A Country Doctor By Charles Kell

A Country Doctor

Father lay silent
in the hospital bed,
new slit on his belly

where the hernia started
to wrap around his stomach.
Doctor cut a hole

and blood was pumped
into a small cylinder on
the wall. I walk in holding

a book set to read
but instead just
stare at the wall, think

about the nail he drove
into his hand thirty years
ago. Shocked, wondering

how he could smile. Glass
eyes, mother wrapping a wet
rag around his hand.

Stare at the crack on
the wall. Watch water
drip down the metal door.

I clip his toenails. See a rusty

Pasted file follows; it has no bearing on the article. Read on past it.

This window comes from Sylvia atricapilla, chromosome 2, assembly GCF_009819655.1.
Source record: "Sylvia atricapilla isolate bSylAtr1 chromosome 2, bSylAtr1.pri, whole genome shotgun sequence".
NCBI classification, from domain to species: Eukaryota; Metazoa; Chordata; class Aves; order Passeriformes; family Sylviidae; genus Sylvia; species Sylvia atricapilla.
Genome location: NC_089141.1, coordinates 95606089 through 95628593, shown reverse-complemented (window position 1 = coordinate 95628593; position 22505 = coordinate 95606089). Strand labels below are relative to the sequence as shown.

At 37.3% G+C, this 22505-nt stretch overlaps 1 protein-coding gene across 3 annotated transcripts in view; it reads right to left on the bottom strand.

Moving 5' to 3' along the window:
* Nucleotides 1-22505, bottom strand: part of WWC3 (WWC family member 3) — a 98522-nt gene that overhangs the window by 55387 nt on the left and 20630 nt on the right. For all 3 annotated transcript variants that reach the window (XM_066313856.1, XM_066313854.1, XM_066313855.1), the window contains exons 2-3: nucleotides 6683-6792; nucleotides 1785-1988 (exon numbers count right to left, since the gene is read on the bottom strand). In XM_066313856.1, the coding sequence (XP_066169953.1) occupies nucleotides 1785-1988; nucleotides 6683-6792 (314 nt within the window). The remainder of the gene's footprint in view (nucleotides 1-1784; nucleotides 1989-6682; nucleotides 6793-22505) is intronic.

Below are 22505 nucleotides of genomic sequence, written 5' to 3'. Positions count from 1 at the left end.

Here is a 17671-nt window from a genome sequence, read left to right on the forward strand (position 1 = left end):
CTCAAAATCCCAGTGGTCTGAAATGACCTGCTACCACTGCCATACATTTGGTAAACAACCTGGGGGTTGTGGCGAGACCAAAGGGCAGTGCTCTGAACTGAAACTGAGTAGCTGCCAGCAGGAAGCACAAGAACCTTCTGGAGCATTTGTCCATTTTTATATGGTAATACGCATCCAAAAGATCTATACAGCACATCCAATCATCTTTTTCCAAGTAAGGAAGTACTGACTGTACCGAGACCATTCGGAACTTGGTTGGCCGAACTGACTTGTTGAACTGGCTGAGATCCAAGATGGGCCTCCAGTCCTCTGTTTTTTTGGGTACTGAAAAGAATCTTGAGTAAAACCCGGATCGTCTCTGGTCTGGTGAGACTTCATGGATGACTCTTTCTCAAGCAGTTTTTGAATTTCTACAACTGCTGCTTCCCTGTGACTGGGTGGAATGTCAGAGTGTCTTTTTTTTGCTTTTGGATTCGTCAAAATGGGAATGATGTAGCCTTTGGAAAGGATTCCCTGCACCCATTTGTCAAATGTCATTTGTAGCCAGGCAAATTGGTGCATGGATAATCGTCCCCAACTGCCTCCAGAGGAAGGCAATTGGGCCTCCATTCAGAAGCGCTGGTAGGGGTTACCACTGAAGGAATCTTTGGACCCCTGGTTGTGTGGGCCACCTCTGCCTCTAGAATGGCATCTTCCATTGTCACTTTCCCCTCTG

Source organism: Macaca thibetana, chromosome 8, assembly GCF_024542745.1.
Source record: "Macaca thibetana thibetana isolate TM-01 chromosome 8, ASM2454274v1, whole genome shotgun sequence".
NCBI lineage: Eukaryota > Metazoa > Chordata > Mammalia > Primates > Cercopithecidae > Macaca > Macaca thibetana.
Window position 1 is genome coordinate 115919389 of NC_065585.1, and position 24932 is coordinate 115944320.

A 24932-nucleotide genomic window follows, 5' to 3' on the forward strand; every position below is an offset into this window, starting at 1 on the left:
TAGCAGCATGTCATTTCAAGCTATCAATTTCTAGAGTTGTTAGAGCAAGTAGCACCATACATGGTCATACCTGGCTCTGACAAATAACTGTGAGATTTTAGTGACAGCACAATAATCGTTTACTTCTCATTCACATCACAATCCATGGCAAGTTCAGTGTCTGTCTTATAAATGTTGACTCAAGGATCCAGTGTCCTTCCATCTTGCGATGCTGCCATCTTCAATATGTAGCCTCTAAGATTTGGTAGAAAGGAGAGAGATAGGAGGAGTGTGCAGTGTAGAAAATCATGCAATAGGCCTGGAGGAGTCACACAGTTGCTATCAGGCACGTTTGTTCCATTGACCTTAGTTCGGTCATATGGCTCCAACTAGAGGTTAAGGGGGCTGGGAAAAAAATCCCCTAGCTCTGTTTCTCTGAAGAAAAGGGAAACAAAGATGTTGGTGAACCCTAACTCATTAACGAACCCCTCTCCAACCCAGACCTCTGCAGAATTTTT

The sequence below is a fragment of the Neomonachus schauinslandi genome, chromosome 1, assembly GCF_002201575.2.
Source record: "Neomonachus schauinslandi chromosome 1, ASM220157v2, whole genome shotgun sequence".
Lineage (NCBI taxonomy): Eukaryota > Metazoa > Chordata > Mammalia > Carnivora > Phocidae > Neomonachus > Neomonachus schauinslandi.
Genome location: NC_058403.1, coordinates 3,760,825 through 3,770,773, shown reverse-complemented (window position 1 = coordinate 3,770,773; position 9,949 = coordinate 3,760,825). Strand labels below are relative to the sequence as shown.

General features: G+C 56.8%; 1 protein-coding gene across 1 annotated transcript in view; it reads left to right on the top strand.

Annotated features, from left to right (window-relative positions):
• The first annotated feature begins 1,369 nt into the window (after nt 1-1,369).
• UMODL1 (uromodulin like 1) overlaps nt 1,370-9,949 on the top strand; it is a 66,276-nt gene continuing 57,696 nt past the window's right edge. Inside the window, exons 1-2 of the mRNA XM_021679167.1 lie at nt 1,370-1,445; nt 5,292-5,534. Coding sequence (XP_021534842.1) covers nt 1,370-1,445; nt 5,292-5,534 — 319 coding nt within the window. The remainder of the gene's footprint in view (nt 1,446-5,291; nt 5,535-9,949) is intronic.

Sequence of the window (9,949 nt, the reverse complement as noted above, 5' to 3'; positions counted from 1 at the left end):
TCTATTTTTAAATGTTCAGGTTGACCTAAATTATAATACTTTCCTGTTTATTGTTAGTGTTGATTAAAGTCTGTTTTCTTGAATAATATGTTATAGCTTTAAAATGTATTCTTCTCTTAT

strip float. Scratch a notch
in the iron bedframe. Close

your eyes and look:
outside rain kills the windowsill.
Inside our cell fills with sand.

By Charles Kell

Biography:

Charles Kell is a PhD student at The University of Rhode Island and editor of The Ocean State Review. His poetry and fiction have appeared or are forthcoming in The New Orleans Review, The Saint Ann’s Review, floor_plan_journal, The Manhattanville Review, and elsewhere. He teaches in Rhode Island and Connecticut.

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